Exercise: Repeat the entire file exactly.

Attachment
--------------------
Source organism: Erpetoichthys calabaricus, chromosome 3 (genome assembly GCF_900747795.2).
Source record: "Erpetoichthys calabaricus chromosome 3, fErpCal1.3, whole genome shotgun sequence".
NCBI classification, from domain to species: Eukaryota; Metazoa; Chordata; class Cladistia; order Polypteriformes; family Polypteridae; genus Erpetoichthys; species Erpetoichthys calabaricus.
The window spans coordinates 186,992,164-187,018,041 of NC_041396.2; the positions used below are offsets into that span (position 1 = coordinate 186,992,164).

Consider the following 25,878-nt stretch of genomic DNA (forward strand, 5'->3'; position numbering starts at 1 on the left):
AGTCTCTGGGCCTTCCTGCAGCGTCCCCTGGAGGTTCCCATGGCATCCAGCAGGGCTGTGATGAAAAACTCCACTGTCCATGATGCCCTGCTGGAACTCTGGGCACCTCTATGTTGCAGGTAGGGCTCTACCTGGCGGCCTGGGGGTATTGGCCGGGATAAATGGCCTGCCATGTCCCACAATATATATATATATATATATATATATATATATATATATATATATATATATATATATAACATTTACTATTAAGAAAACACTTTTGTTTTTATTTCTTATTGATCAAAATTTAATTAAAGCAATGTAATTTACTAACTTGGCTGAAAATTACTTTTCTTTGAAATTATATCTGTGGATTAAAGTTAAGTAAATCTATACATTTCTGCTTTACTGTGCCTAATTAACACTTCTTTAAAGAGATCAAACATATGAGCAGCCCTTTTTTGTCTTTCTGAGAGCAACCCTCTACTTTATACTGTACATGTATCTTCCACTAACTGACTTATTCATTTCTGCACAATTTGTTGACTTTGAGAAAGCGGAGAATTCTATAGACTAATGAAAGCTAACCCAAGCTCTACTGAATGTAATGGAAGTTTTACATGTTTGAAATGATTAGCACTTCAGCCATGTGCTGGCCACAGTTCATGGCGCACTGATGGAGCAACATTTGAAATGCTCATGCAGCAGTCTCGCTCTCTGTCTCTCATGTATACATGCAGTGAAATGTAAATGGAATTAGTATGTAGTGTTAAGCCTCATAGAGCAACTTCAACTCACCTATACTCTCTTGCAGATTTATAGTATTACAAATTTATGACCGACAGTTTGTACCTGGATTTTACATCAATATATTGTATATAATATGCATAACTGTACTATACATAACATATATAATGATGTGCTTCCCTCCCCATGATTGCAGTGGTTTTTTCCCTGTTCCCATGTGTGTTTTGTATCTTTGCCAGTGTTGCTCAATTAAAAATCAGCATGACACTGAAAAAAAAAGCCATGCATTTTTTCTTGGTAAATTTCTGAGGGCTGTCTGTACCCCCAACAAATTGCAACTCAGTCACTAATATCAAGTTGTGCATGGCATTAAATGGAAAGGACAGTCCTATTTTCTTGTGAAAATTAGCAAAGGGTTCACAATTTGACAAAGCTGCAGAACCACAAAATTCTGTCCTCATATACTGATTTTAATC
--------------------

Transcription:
Source organism: Erpetoichthys calabaricus, chromosome 3 (genome assembly GCF_900747795.2).
Source record: "Erpetoichthys calabaricus chromosome 3, fErpCal1.3, whole genome shotgun sequence".
NCBI classification, from domain to species: Eukaryota; Metazoa; Chordata; class Cladistia; order Polypteriformes; family Polypteridae; genus Erpetoichthys; species Erpetoichthys calabaricus.
The window spans coordinates 186,992,164-187,018,041 of NC_041396.2; the positions used below are offsets into that span (position 1 = coordinate 186,992,164).

Consider the following 25,878-nt stretch of genomic DNA (forward strand, 5'->3'; position numbering starts at 1 on the left):
AGTCTCTGGGCCTTCCTGCAGCGTCCCCTGGAGGTTCCCATGGCATCCAGCAGGGCTGTGATGAAAAACTCCACTGTCCATGATGCCCTGCTGGAACTCTGGGCACCTCTATGTTGCAGGTAGGGCTCTACCTGGCGGCCTGGGGGTATTGGCCGGGATAAATGGCCTGCCATGTCCCACAATATATATATATATATATATATATATATATATATATATATATATATATATATATATAACATTTACTATTAAGAAAACACTTTTGTTTTTATTTCTTATTGATCAAAATTTAATTAAAGCAATGTAATTTACTAACTTGGCTGAAAATTACTTTTCTTTGAAATTATATCTGTGGATTAAAGTTAAGTAAATCTATACATTTCTGCTTTACTGTGCCTAATTAACACTTCTTTAAAGAGATCAAACATATGAGCAGCCCTTTTTTGTCTTTCTGAGAGCAACCCTCTACTTTATACTGTACATGTATCTTCCACTAACTGACTTATTCATTTCTGCACAATTTGTTGACTTTGAGAAAGCGGAGAATTCTATAGACTAATGAAAGCTAACCCAAGCTCTACTGAATGTAATGGAAGTTTTACATGTTTGAAATGATTAGCACTTCAGCCATGTGCTGGCCACAGTTCATGGCGCACTGATGGAGCAACATTTGAAATGCTCATGCAGCAGTCTCGCTCTCTGTCTCTCATGTATACATGCAGTGAAATGTAAATGGAATTAGTATGTAGTGTTAAGCCTCATAGAGCAACTTCAACTCACCTATACTCTCTTGCAGATTTATAGTATTACAAATTTATGACCGACAGTTTGTACCTGGATTTTACATCAATATATTGTATATAATATGCATAACTGTACTATACATAACATATATAATGATGTGCTTCCCTCCCCATGATTGCAGTGGTTTTTTCCCTGTTCCCATGTGTGTTTTGTATCTTTGCCAGTGTTGCTCAATTAAAAATCAGCATGACACTGAAAAAAAAAGCCATGCATTTTTTCTTGGTAAATTTCTGAGGGCTGTCTGTACCCCCAACAAATTGCAACTCAGTCACTAATATCAAGTTGTGCATGGCATTAAATGGAAAGGACAGTCCTATTTTCTTGTGAAAATTAGCAAAGGGTTCACAATTTGACAAAGCTGCAGAACCACAAAATTCTGTCCTCATATACTGATTTTAATC